The male feminists of Portlandia
There was the guy I dated briefly who told me, when we met, that it was so cool I was a feminist – that he'd never date a girl who wasn't. After it ended, he bitterly spat, "I felt like I could never be myself around you because I had to watch what I said about race or gender." Dudebro translation: "How dare you stop me from being racist and sexist!"
There was the boyfriend who charmed me on our first date with his extensive knowledge of riot grrl bands and told me some of his best friends were feminists. As our relationship continued, though, it became littered with gaslighting and contrarian arguments on feminism, gender and race. He would bait me, wind me up until I exploded, and then accuse me of misrepresenting his opinions and overreacting.
There was my friend's ex, who proclaimed that he was no longer a feminist when accused of mansplaining.
The more feminist friends I asked, the more similar stories I heard.
Gone are the days when self-identifying male feminists were as rare as unicorns. Look at any online dating site and, amongst the gym and drugged tiger selfies, you'll see them in the thousands. The brogressives – typically straight, white, cisgender, middle-class and well-educated – are totally on board with feminism until it threatens or challenges them – and suddenly you're a bitch who's always picking a fight.
While the more sinister, predatory types deliberately adopt seemingly progressive identity politics to lure left-leaning women into romantic or sexual relationships before revealing their true colours, men like my exes sincerely believe that calling themselves feminists is enough, as though basic decency deserves a gold star. They talk the talk, but walking the walk? Nah, too much effort.
Whatever the motive, one thing is clear – for these men, it's feminism their way or the highway.
tbh too many men are a feminist in the tweets but a sexist on the streets— pilota (@pilotbacon) October 6, 2015
Like the Manic Pixie Dream Girl before her, the Manic Pixie Dream Feminist is every brogressive's fantasy – an intelligent, socially aware woman whose liberal sexual politics mean she's also a freak in the sack. The MPDF is passionate, but not too passionate – she will never call you out on your shit, but patiently and gently hold your hand through the tricky maze of social justice, a human search engine with bottomless emotional labour available at your disposal.
This slimy fetishisation is a reconstitution of the male gaze for self-congratulating leftist men who loudly proclaim that they love smart, opinionated women, but are intimidated as hell when push comes to shove. Having their problematic views challenged or their offensive jokes called out tips the power balance scales away from the smug, comfortable patriarchal throne they've been sitting on all their lives – and boy, do they hate it.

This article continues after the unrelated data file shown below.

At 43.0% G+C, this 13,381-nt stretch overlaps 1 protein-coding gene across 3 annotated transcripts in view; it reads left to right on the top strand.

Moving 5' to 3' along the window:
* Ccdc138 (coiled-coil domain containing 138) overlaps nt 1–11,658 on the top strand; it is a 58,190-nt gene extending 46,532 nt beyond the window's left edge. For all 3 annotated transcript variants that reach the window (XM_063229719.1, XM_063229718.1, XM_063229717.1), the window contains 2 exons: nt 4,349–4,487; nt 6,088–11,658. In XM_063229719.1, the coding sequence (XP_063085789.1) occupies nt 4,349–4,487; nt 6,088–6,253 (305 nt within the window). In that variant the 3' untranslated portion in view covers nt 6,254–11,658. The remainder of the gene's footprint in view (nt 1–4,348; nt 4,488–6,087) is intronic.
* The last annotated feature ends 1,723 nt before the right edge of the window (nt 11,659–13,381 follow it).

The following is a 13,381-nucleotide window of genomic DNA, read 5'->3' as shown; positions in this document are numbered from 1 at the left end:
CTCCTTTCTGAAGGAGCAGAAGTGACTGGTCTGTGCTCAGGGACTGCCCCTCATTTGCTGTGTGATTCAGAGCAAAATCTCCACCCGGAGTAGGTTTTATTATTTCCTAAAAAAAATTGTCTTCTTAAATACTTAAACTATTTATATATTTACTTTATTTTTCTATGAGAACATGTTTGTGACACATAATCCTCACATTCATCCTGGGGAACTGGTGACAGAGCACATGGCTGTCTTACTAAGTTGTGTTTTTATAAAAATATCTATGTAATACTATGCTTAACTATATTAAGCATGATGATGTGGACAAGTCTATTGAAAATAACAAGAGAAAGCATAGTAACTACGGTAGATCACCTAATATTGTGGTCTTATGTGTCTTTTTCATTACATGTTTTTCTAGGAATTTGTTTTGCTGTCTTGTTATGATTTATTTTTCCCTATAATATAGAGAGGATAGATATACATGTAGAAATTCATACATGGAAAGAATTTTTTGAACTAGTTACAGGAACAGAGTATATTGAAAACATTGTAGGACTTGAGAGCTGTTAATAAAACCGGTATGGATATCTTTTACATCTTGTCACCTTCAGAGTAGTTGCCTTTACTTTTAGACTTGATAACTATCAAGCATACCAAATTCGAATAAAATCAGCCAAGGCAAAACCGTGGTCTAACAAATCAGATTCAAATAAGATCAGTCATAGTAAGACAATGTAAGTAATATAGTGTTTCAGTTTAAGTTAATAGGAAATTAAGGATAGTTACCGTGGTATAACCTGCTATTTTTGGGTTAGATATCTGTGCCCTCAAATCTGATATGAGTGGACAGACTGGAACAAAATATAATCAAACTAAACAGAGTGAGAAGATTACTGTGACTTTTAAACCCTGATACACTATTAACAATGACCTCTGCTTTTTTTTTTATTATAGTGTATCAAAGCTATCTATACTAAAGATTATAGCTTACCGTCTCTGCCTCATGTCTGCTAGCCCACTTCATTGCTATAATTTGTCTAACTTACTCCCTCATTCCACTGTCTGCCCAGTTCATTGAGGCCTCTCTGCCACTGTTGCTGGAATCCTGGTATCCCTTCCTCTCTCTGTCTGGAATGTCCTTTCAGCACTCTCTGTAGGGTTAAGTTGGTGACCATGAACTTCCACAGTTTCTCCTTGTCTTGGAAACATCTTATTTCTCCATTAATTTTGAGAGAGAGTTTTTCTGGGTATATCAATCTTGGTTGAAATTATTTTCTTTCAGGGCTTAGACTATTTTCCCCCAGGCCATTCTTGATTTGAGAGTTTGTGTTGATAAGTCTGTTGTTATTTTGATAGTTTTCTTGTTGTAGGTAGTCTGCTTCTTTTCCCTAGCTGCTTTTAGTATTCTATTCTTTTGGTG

But as laughable as this fragile masculinity is, this phenomenon is also dangerous because its inherent dishonesty compromises women's emotional safety. When I allowed myself to be vulnerable with these partners, it was under the impression that they shared my beliefs and that the relationships would be safe havens from the bigotry I, as a woman of colour, experience in the world at large.
Having to constantly defend and justify my beliefs was emotionally draining, but more pressingly, "debates" around topics like rape culture and racism made me feel unheard, my lived experiences dismissed for hypotheticals like we were in a philosophy classroom, not a relationship.
They told me I couldn't hack other people having different opinions, that I was a caustic proselytiser – but while playing devil's advocate is a fun game for cis men, from which they can easily disengage, for women, the privilege to opt out does not exist. The effects of damaging beliefs surround us in everyday life – and when those beliefs are being peddled by the people we place the most intimate trust in, it feels like the ultimate betrayal and turns a relationship into an unsafe space.
Feminism does not exist to appease male sensitivities. To call yourself a feminist but only champion the cause if it fits into the narrow scope of your comfort zone is misogynistic in itself – you are still expecting women to perform on your terms.
I was a dreamlike presence to these men until they realised that my feminism would only ever be performed on my own terms. They claimed to believe in my rights until I pointed out flaws in their arguments, and then I was too emotional, too passionate, too furious.
But I am emotional and passionate and furious because the world we live in is not one that is kind to marginalised groups. And I will keep being emotional and passionate and furious until big changes happen, and if that means that men who are supposed to support and love me don't want to support and love me anymore?
I'd rather be alone.